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There is Nothing “Simple” about a Simple Will

A “simple” will is exactly what it sounds like – a stripped down version of a Last Will and Testament. A simple will is a form that allows the testator (the person making out the will) to simply fill in the blanks, leaving instructions on how to administer their estate after their death.

Though a simple will can be made without the advice of an attorney, one does so at their own risk. State laws may affect the distribution of your assets, even if you do not have a complex estate. Only an attorney well versed in estate law can advise you on the best type of will to use, and what to include. Drafting a simple will may quick, easy and affordable for you but it may be costly to your survivors in terms of time and money. Here is why:

Upon a person’s death Probate will generally be required to pass assets to the heirs of the deceased person. In essence, Probate involves the initiation of a lawsuit in the Probate Court for the county in which the decedent resided at the time of their death. A Judge is appointed to the case and the laws of the state dictate how and when assets are collected and distributed to heirs and / or creditors. This process can be long and drawn out and it is a matter of public record. In addition, the costs and fees associated with Probate (filing fees, publication fees, attorney’s fees and personal representative fees) can be considerable. Most people involved in the Probate process have had unpleasant experiences.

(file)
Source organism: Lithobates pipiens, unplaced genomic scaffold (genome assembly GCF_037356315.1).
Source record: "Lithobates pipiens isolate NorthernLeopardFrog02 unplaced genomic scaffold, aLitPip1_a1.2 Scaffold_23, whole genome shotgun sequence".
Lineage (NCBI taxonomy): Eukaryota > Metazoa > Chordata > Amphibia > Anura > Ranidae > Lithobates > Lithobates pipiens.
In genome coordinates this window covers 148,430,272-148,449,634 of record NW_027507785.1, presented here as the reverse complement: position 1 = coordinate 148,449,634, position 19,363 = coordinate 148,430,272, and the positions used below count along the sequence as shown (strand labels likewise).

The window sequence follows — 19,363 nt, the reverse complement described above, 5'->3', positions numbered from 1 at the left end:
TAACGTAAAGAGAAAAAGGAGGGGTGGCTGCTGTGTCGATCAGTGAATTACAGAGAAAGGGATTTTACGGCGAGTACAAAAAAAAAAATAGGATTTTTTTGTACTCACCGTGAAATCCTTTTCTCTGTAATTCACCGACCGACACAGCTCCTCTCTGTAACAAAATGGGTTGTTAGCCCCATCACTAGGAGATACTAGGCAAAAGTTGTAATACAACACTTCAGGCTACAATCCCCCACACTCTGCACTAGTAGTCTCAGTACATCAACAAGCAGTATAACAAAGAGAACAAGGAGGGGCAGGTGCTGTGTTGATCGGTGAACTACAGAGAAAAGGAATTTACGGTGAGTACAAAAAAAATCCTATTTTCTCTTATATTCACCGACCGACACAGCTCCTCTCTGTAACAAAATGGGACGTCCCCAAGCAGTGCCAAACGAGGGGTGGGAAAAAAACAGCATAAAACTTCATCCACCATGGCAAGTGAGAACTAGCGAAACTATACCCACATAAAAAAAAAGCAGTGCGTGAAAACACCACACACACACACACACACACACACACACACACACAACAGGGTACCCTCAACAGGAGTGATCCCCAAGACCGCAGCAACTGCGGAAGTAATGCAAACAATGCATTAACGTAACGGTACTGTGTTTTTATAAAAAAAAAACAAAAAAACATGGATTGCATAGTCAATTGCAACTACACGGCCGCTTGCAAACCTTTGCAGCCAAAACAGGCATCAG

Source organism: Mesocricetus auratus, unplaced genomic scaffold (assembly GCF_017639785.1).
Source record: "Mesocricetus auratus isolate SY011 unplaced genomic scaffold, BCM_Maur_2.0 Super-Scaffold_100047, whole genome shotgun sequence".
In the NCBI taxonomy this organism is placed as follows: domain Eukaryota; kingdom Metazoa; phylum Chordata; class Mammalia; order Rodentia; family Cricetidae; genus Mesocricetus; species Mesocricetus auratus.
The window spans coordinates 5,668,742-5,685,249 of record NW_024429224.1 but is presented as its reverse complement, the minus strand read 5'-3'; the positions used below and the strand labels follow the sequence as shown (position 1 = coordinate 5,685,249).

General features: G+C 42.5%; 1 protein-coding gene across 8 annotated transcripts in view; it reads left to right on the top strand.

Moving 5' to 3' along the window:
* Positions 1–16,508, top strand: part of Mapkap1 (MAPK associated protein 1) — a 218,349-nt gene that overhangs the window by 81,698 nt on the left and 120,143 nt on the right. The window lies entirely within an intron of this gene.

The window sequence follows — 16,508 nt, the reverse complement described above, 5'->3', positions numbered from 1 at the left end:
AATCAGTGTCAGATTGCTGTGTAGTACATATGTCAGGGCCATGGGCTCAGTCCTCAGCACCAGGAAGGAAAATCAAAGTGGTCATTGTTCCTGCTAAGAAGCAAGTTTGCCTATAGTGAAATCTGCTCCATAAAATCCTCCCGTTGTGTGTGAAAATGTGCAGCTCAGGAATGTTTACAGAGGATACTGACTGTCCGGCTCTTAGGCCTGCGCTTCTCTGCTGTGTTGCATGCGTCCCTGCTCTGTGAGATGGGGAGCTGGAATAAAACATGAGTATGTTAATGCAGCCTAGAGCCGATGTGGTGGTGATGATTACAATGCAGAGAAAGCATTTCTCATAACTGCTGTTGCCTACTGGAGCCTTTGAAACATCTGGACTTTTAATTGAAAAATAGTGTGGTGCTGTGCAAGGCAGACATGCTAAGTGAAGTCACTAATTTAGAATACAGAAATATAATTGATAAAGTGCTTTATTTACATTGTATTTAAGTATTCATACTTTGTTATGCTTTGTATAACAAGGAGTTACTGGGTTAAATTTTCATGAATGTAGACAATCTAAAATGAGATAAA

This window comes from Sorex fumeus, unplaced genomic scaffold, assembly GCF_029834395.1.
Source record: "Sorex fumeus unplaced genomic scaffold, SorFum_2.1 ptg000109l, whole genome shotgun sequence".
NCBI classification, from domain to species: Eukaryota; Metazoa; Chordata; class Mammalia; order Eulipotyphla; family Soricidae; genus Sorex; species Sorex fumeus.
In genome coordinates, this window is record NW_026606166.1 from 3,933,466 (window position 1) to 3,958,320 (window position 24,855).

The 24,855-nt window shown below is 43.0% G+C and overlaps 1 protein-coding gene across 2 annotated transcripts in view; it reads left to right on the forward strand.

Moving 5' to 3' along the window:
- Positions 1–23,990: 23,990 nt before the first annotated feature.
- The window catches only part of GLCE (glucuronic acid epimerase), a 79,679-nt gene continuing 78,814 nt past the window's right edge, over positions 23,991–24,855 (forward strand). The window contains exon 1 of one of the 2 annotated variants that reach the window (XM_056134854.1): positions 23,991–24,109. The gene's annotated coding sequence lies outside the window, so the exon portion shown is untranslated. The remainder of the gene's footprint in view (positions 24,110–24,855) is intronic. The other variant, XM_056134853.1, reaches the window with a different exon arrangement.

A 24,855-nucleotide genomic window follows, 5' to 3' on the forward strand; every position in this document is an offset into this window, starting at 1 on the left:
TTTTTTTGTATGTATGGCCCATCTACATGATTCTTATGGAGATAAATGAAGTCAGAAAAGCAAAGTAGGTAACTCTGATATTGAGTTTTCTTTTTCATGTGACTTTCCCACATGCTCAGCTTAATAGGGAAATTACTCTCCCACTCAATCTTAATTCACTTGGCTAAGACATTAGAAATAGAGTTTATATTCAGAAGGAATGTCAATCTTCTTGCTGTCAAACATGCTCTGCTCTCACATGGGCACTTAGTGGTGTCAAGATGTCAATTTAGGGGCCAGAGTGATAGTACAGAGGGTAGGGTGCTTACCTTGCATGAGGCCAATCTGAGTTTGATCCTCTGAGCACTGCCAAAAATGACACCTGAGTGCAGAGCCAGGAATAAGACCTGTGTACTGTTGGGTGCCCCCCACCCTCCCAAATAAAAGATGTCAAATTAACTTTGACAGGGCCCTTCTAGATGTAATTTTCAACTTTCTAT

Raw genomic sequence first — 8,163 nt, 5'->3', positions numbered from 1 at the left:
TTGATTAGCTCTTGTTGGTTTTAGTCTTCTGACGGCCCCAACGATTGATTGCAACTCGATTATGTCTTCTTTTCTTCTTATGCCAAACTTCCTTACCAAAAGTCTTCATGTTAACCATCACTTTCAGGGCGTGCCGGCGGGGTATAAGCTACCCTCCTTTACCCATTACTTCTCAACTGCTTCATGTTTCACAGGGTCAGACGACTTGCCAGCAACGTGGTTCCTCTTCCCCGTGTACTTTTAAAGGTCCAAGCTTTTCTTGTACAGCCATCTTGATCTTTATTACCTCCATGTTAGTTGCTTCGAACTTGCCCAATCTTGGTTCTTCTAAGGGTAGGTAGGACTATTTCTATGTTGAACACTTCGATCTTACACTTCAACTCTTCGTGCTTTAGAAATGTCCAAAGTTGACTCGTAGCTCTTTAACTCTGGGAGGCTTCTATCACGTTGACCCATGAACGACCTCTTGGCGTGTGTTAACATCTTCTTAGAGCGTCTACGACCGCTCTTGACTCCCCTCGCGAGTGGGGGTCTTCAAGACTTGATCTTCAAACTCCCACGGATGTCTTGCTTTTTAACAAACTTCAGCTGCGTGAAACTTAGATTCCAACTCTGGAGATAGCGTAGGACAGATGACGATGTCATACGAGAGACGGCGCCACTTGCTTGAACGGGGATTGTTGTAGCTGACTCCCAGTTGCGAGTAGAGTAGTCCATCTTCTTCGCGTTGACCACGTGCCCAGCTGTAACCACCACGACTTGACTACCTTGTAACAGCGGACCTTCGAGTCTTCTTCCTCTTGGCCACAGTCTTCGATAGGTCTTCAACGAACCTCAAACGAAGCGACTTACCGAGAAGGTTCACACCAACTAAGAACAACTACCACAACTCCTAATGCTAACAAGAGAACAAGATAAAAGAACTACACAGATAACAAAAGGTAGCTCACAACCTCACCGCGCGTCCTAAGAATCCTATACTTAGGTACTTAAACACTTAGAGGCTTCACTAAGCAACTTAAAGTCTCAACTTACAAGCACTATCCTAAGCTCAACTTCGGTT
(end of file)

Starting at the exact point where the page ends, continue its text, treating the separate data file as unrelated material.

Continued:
The probate process can place a great deal of emotional stress on people who have just experienced the loss of a loved one. Avoiding probate can be done by setting up a Revocable Trust, which allows the Client to name who he or she wants to administer the trust assets in the event the Client becomes disabled and can no longer manage and control the trust property. Without a Revocable Trust, a guardian or conservator would have to be appointed by the local probate court to manage the Client’s property. The expense, delay and restrictions of court supervised conservatorship are avoided when assets are held in a Revocable Trust. A Revocable Trust is not required to be filed with any court and because the administration of the Revocable Trust need not be reported to any supervising authority, use of a Revocable Trust avoids undesired publicity.

This is a very simple overview; each person’s/family’s situation is different which requires that an attorney well-versed in Revocable Trusts help with the creation and funding of your trust to help you achieve your desired outcome.

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